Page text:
I said it was an impressive list. Some of these were established actors, and some were very early in their careers. Here’s a shot of Leonard Nimoy, playing a film director, Majel Barrett, and Gary Lockwood. Although all three would become fixtures in Trek lore, they never appeared in the same TOS episode. Lockwood’s character was killed off in the pilot, before Barrett’s Nurse Chapel came on board.
As for Star Trek, Roddenberry’s dive into science fiction was a bit of an anomaly. According to Majel Barrett:
They [NBC] wanted a television show that had to do with science fiction and Gene Roddenberry didn’t know anything about science fiction. He absolutely knew nothing. But he knew people and he was head writer for Have Gun – Will Travel (1957), and if you took those early Star Treks that we did and put us in a Western wardrobe and put us on wagon train going west, we can say the same lines. So he didn’t bother to do science fiction, because he didn’t know anything about it.
Star Trek was cancelled in 1969, and Roddenberry became something of a pariah in Hollywood. This was his second short-lived series, and the studios weren’t keen on giving him many more chances. It’s what happened AFTER Star Trek’s cancellation that brought some redemption. There was the fan letter-writing campaigns and the eventual syndication of Trek re-runs in the early 1970s that turned the series into a cult phenomenon and made it into a profit-making machine. Roddenberry was eager for a follow-up.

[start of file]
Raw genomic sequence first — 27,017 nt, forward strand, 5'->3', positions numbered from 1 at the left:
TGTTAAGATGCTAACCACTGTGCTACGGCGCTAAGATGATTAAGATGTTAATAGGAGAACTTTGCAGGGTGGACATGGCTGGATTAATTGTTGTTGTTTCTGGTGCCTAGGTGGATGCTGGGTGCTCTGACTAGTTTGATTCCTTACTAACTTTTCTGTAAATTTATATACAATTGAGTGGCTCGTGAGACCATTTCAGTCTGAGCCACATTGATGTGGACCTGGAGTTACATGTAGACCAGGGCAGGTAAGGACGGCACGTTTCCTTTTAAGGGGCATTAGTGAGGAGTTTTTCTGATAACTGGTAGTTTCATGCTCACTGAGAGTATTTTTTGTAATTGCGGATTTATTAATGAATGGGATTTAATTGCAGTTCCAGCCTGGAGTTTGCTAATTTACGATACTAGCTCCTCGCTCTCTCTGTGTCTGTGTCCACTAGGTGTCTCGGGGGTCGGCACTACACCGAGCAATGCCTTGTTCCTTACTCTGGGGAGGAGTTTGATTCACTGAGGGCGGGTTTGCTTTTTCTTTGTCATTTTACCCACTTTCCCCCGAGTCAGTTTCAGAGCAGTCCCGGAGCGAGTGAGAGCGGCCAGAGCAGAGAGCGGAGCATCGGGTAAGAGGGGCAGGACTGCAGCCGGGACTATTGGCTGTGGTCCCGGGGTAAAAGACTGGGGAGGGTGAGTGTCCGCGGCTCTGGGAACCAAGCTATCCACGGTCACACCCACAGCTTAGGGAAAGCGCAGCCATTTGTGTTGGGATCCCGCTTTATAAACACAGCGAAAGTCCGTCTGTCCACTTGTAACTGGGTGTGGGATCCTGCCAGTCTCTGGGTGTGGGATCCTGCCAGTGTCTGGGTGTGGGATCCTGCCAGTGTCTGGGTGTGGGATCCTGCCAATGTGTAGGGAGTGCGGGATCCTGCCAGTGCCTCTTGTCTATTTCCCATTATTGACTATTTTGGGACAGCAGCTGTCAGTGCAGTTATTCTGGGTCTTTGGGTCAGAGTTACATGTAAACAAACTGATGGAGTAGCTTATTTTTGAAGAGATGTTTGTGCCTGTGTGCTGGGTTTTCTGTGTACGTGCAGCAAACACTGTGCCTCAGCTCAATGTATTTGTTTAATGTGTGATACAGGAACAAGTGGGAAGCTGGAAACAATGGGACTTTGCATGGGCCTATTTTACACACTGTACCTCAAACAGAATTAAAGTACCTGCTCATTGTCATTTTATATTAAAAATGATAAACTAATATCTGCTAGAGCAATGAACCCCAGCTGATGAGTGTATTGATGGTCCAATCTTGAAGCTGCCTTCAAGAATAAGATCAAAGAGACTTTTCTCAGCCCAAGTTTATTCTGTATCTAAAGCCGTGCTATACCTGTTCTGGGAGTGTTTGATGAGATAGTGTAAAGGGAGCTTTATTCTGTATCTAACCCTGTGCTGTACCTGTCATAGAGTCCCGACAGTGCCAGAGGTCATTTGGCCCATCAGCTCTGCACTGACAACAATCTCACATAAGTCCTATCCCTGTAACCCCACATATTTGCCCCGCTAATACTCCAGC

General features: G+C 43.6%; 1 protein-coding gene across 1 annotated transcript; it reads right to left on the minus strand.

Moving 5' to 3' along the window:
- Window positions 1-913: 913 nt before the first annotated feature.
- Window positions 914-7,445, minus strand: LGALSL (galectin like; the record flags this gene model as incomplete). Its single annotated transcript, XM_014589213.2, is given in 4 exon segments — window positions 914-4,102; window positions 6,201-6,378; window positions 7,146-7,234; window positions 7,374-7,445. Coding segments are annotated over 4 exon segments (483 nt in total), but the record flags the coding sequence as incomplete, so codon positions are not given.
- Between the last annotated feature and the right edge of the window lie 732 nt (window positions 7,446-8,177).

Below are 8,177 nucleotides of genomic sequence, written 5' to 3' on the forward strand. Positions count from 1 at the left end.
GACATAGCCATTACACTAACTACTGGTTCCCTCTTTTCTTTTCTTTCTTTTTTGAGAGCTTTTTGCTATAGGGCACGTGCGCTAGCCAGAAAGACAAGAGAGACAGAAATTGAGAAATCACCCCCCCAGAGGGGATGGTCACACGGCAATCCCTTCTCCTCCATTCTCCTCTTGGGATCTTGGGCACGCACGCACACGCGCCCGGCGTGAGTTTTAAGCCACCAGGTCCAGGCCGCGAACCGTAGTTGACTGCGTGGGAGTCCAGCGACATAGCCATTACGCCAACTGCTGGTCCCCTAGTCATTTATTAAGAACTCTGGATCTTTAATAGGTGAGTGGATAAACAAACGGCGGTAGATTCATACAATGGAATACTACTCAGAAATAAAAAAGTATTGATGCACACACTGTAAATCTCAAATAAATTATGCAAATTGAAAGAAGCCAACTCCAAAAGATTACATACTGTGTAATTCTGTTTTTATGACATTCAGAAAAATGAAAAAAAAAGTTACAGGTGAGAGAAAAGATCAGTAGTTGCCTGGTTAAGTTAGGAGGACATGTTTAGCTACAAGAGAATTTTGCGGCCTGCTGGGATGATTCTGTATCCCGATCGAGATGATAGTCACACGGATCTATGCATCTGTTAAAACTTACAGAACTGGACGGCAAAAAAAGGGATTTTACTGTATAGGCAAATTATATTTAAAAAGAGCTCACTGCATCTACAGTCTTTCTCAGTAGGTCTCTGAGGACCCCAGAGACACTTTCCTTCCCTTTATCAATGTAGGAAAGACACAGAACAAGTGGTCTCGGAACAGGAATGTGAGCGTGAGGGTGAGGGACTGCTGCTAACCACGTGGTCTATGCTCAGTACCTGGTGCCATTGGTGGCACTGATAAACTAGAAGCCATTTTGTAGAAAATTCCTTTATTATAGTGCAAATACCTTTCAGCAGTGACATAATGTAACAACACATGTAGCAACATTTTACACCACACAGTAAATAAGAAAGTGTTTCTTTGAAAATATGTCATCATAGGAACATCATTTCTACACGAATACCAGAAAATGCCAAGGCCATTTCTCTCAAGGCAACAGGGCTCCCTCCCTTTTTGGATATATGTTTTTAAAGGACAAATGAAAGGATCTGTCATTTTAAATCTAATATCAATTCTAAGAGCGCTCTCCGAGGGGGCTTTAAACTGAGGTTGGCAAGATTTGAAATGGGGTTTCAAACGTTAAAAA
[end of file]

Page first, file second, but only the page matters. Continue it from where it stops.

In 1973 Roddenberry proposed a series based on a non-emotional android living among humans. The series was based on elements of Spock’s character from Star Trek, except that it would be set on present-day Earth. Leonard Nimoy was even set to star in the show, learning only at the last minute that he would be replaced by Robert Foxworth. The Questor Tapes was not picked up by the studios as a series, but did air in 1974 as a TV movie. The show started Foxworth as the android, Questor, and Mike Farrell played his human companion.
Farrell is probably glad the show didn’t get picked up, as he went on to start in his iconic role as B. J. Hunnicutt on M.A.S.H. in 1975.
I thought the movie was very well done, and was an interesting premise for a series. Mankind was being helped by a series of super-human androids sent by an alien race. Each android constructed his own replacement. Questor, the last in the series had his programming tapes damaged because of interference from the US government, hence the title of the movie. He lacks emotion and much of the programming that would help him cope with human society. He enlists Farrell’s character to help him with his initial mission, now as fugitives.
I actually read the book before seeing the movie. The screenplay and novelization were written by D. C. Fontana, long-time collaborator with Roddenberry and an excellent author in her own right.